The Domestication of Cattle

Cattle were some of the earliest results of domestication by humans. Genetic and archaeological records show that this may have begun as early as around 10,500 years ago. Aurochs (Bos taurus primigenius) were large wild bovines which ranged across the grasslands and forests of Eurasia and northern Africa. Ancient people gradually domesticated these animals and eventually this resulted in the modern cattle we know today.

Why was domestication useful?

Cattle have played an important role in the lives of humans for a very long time. Every part of an animal was important. Meat, milk and hides provided nourishment and material. Their strong build means they are very capable as draught animals or beasts of burden. Their bones and horns can form tools and their dung is a valuable fertiliser for crops. Cave paintings around the world show beautiful pictures of the cattle and aurochs that were such an important part of ancient peoples’ lives.

Cattle plough are still a common sight in many parts of the world.
Cattle ploughs are still a common sight in many parts of the world.

Their domestication allowed early humans to more efficiently farm the land and to grow more crops. This then allowed population growth and the increase in population densities. Having an easily available and reliable source of food from crops and meat allowed humans to build larger settlements. In turn, they could then move away from a more nomadic lifestyle. The development of agriculture was the primary driving force behind urbanisation and larger societies. It fundamentally changed the way people lived and so shaped civilisations.

Where did domestication happen?

Domestication of many crops occurred in the Fertile Crescent.
Domestication of many crops occurred in the Fertile Crescent.

Domestication likely begin in the Fertile Crescent, in what is now the Middle East. Similarly, many crop species, like wheat, barley and chickpeas, were first domesticated there. For cattle, however, some evidence suggests that multiple domestication events occurred independently in different areas. This means that various people were able to capture aurochs and breed for animals which were tamer and more useful. Cross-breeding between different populations of aurochs and different populations of domesticated aurochs led to more widespread similarity between domesticated animals.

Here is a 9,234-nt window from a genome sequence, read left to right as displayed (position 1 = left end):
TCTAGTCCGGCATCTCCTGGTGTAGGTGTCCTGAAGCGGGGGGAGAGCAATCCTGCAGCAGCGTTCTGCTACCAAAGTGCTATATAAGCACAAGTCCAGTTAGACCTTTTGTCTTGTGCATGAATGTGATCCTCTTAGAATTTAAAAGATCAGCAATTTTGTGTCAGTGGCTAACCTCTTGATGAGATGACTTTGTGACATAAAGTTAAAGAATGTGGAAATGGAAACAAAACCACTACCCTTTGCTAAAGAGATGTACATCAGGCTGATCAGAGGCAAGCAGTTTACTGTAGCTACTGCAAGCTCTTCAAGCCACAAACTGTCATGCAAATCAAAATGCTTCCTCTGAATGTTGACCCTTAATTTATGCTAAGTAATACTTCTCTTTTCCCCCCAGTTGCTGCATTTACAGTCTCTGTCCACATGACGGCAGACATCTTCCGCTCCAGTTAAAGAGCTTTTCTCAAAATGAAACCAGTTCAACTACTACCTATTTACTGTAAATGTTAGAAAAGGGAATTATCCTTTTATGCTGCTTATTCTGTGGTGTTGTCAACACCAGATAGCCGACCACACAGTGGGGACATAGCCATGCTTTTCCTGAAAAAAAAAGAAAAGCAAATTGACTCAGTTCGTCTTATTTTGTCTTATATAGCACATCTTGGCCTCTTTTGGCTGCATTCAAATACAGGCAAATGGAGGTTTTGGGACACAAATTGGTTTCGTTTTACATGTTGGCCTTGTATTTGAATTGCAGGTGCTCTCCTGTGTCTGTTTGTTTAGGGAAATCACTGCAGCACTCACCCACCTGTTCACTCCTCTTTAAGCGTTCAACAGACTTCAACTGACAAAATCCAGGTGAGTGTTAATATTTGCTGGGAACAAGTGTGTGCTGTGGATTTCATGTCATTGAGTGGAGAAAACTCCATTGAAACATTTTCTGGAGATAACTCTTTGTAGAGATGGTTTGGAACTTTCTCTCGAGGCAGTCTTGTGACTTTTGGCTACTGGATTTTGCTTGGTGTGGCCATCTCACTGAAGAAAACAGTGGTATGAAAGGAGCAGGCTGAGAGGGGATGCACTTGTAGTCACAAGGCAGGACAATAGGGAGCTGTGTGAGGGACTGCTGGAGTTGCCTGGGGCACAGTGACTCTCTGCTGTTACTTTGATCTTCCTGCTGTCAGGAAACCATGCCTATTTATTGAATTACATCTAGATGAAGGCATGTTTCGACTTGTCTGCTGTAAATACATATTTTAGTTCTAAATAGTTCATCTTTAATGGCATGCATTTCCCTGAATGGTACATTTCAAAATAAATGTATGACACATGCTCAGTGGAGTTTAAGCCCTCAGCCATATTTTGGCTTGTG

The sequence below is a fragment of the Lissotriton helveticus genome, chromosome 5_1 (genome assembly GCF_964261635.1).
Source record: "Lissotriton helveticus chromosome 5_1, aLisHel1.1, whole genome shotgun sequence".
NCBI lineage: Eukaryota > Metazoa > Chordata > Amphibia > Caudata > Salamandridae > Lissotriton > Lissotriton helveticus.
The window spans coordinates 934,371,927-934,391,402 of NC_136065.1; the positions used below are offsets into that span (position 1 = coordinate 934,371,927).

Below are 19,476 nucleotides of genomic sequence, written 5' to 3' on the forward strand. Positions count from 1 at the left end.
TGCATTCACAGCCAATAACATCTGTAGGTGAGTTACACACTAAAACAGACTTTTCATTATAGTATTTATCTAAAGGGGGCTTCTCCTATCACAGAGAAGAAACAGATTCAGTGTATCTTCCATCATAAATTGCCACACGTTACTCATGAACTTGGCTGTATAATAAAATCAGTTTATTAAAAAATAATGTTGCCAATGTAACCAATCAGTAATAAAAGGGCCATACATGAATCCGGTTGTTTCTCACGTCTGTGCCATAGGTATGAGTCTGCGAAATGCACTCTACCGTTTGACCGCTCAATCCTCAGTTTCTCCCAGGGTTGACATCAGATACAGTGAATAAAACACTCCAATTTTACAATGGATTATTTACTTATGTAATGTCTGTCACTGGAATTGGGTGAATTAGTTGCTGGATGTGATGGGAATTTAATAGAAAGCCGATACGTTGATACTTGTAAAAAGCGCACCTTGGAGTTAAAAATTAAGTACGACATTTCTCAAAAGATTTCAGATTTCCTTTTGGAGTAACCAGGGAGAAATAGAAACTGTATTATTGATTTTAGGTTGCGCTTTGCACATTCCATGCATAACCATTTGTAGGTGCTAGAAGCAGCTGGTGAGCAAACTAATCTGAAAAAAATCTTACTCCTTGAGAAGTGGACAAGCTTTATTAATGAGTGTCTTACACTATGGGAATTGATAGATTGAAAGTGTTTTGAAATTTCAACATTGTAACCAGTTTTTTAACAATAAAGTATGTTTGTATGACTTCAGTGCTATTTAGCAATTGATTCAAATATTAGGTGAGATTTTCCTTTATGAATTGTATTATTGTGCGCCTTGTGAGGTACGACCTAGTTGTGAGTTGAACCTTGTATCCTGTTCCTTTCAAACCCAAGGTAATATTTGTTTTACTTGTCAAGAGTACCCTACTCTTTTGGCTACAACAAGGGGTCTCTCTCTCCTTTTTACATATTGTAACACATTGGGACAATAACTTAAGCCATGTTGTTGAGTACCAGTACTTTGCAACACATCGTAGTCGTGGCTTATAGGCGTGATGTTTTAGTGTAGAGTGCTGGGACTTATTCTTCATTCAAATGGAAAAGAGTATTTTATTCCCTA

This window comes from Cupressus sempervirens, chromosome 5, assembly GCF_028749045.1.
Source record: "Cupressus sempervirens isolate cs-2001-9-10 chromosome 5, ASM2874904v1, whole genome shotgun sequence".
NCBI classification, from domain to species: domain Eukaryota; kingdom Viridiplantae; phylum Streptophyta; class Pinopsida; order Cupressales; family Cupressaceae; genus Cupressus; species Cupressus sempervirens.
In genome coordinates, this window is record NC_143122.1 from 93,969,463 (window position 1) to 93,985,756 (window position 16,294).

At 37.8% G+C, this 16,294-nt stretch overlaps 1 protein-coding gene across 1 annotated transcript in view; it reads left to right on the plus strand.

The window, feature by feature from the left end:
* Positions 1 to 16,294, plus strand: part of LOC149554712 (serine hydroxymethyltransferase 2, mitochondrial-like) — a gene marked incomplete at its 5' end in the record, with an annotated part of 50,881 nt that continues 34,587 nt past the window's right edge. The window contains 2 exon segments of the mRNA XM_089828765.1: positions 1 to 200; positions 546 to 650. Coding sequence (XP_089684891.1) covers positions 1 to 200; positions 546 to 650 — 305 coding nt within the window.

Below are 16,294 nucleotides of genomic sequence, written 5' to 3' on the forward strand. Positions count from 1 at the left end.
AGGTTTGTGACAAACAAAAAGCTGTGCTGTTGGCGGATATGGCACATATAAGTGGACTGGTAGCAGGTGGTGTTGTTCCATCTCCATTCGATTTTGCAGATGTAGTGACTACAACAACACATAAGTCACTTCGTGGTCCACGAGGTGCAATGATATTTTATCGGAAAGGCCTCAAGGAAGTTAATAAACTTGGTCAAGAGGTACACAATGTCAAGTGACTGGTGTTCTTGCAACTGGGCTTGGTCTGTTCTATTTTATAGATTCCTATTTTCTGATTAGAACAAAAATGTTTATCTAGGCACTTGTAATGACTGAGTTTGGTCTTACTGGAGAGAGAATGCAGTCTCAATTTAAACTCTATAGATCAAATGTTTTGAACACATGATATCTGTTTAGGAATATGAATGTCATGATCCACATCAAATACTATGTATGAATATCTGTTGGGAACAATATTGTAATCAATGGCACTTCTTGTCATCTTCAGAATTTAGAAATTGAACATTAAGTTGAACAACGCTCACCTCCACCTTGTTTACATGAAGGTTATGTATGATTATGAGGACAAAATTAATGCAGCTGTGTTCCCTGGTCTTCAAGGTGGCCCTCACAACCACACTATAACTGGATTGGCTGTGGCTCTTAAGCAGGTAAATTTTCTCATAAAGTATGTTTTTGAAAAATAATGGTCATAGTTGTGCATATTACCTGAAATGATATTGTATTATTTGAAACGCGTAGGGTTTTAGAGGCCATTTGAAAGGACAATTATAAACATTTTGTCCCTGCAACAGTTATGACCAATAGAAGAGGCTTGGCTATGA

What about modern cattle?

There are over 1 billion domesticated cattle in the world today. They make up a huge segment of the economies of many different countries. The global beef market alone is worth approximately $332.49 billion USD (approx. £250 billion) and that is forecast to increase over the next few years.

Zebu have a distinctive hump and dewlap.
Zebu have a distinctive hump and dewlap.

There are two distinct lineages in modern cattle. The taurine lineage (Bos taurus taurus) encompasses the majority of modern cattle breeds. The indicine (or zebu) lineage (Bos taurus indicus) have a hump on their backs and a large dewlap, and cope especially well in hot climates. Within these lineages, there are hundreds of different breeds. Breeds can be for milking, beef, beasts of burden, or for a mixture of purposes.

 

Culturally, cows were of great importance, and still are in many cultures around the world. People used cattle as currency for bartering. They were often par of dowries and bride-prices, rituals, gifts and many other important cultural functions as well. Even now many societies, especially where communities directly rely on cows for the majority of income, consider cattle to be an extremely important part of life. The agricultural and economic impact of cattle farming across the world is huge.